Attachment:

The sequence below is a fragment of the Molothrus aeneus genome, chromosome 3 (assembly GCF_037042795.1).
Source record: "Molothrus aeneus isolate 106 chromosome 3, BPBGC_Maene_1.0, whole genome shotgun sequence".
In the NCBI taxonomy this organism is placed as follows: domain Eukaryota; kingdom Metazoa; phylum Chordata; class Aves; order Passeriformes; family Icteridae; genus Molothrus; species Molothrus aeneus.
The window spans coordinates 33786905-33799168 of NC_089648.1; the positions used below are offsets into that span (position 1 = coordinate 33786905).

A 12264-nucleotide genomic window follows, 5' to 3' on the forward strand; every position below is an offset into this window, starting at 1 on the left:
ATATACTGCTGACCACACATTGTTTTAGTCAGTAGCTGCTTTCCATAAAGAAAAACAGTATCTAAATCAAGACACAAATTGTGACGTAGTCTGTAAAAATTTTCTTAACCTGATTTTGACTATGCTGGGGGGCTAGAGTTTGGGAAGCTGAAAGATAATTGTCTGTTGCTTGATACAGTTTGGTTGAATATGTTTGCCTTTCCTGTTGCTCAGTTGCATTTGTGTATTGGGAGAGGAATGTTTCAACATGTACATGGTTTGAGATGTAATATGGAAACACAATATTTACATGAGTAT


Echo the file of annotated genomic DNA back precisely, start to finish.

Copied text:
The sequence below is a fragment of the Molothrus aeneus genome, chromosome 3 (assembly GCF_037042795.1).
Source record: "Molothrus aeneus isolate 106 chromosome 3, BPBGC_Maene_1.0, whole genome shotgun sequence".
In the NCBI taxonomy this organism is placed as follows: domain Eukaryota; kingdom Metazoa; phylum Chordata; class Aves; order Passeriformes; family Icteridae; genus Molothrus; species Molothrus aeneus.
The window spans coordinates 33786905-33799168 of NC_089648.1; the positions used below are offsets into that span (position 1 = coordinate 33786905).

A 12264-nucleotide genomic window follows, 5' to 3' on the forward strand; every position below is an offset into this window, starting at 1 on the left:
ATATACTGCTGACCACACATTGTTTTAGTCAGTAGCTGCTTTCCATAAAGAAAAACAGTATCTAAATCAAGACACAAATTGTGACGTAGTCTGTAAAAATTTTCTTAACCTGATTTTGACTATGCTGGGGGGCTAGAGTTTGGGAAGCTGAAAGATAATTGTCTGTTGCTTGATACAGTTTGGTTGAATATGTTTGCCTTTCCTGTTGCTCAGTTGCATTTGTGTATTGGGAGAGGAATGTTTCAACATGTACATGGTTTGAGATGTAATATGGAAACACAATATTTACATGAGTAT